Skip to main content

Beauty and Joy

Here is a good reminder from author Andrew Seeley for all of us who work with young people: http://www.catholiceducation.org/articles/arts/al0402.htm

I have to admit, it is hard sometimes to find the beauty in my school building. It's an old place - not old as in "enchanting" and "charming", but old as in "cold", "utilitarian" and "decrepit".

But look a little deeper and walk through our halls: there is awesome student-created art hanging in the halls. Three junior girls laughing so hard they are crying, over something silly: just a shared moment. Our statue of Mary wears a beautiful crown for the month of May. The cafeteria walls remind us, by quotes from saints (diligently painted by our campus youth minister), what our purpose in life is. The staff choir practicing a (surprise!) benediction for the senior Mass and Baccaleaurate.

All of this reminds us that we humans, together with our Creator-God, are the only ones who can create beauty. Tress don't, cats don't, stars don't. Just us. It is our responsibility and our joy. Thanks for the reminder, Mr. Seeley.

Comments

Popular posts from this blog

So close to Jesus

This past Sunday, at Mass, Dear Husband and I had the great good fortune of having a dad, toddler and infant sit next to us in the front pew.

"Good fortune?" you say. Sounds horrible. Kids are so distracting. Put 'em in the nursery.

Nope. We sit up in the front pew, and always invite parents with young kids to come and sit with us. Having raised 5 hyper kids, we can pretty much ignore anything, plus kids do much better when they can see what's going on.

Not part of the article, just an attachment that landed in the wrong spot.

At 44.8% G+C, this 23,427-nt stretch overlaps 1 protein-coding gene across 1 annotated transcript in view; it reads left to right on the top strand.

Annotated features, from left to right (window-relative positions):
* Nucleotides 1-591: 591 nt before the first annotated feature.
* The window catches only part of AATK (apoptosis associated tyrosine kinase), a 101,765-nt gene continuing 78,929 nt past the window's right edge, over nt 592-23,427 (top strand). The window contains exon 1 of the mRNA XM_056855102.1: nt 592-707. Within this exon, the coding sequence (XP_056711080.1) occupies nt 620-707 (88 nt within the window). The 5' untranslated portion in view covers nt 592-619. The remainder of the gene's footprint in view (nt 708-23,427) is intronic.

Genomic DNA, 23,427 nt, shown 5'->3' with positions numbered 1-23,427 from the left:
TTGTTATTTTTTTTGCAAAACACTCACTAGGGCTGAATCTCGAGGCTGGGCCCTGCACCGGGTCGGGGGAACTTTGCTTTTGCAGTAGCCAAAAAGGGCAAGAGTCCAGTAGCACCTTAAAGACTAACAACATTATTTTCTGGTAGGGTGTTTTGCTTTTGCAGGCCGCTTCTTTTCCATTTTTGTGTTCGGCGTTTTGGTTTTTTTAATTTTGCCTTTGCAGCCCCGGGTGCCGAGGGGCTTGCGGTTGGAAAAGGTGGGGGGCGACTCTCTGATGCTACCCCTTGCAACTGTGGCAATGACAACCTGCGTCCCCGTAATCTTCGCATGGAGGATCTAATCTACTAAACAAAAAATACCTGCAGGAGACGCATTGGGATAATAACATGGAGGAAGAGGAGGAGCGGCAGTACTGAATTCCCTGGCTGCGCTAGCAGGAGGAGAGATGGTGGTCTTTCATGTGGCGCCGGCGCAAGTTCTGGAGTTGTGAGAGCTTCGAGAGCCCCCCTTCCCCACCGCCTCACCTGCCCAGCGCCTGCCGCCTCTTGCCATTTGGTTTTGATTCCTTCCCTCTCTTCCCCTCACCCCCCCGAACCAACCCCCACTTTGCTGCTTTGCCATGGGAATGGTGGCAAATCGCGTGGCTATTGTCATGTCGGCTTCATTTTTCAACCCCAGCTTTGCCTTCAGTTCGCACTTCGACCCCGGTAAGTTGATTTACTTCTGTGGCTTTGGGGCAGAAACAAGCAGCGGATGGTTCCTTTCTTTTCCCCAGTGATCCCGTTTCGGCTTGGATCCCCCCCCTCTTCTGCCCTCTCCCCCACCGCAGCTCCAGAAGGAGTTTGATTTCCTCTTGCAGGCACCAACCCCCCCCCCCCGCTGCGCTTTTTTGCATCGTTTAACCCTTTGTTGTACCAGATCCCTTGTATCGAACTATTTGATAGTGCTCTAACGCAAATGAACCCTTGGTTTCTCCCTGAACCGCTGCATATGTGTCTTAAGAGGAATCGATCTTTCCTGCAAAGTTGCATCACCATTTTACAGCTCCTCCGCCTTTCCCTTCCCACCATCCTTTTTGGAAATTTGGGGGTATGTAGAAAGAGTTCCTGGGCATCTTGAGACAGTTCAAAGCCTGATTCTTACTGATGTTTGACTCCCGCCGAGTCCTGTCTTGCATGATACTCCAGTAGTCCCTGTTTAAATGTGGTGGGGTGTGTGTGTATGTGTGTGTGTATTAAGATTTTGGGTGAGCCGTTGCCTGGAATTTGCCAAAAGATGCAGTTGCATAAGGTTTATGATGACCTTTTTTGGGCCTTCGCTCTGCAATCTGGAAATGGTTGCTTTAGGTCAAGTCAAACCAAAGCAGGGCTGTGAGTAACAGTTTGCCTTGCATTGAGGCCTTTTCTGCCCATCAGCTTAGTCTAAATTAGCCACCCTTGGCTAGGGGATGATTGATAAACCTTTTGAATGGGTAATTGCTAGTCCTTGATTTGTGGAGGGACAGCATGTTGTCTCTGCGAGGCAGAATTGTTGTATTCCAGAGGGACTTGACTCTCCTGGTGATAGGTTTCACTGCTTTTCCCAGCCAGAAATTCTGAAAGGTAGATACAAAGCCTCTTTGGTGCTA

I have to admit, I wanted the toddler to act up a bit so I could whisper to the dad, "I'll watch the baby if you have to take him out."

Instead, we saw something rather remarkable.

Oh, the toddler (not quite 2) was a toddler. He was a bit anty. He wasn't quite sure that he liked seeing his mommy in front, cantoring, where he couldn't get to her. He whined and fussed a bit.

But during the Consecration, his enormous blue eyes locked onto the priest. That baby boy saw Jesus up there. You could just…

Fading Into Friday

It's been a long week. Monday was just ... bad. I ticked off our IT guy at work by opening up one of those d*%$ emails that as soon as you click on it, you think, "Oops." So I trotted over to his office, and he promptly yelled at me. Like I was a child. Or stupid. Or a stupid child.

This was after I found out that every imaginable driving route from my home to office and back home again is under construction. Can't get there from her. Orange barrels. Must as well sleep in the office.
This, combined with the fact that I am now the ONLY person on the planet who stills checks their blind spot before changing lanes, makes me want to quit my job and go live in a yurt.

Our health insurance company sent us these gloom and doom letters that Dear Hubby and I HAD to go online and fill out a health assessment NOW or OUR INSURANCE WOULD BE CANCELLED!!! They were SERIOUS! So, I went online Wednesday. Their system was down for maintenance.

Tried again yesterday. I swear I could n…

If you're ill, don't shy away from God.

There was a time when lepers had to carry bells and loudly announce their presence, so that the "clean" people would have time to seek shelter from them.

Illnesses were blamed in parental sins, or even farther back the family chain. When the AIDS epidemic first struck in the 1980s, they were those who were convinced that this was God's way of dealing out "justice" to homosexuals.

Illness can sometimes seem like an additional cross from God: "Great, I just started a new job, and the kids have different schools this year, and I haven' even thought about a summer vacation and sorry, what's that? Lupus. No. No, you don't understand, I don't have time for that.,,,,

That may be true. YOU don't. But GOD does. For whatever He also int our lives is good and life-giving. Facing any serious illness, chronic or life-threatening, is not something anyone puts on their calendar. It can also make things very difficult to explain to people.

Oh, people …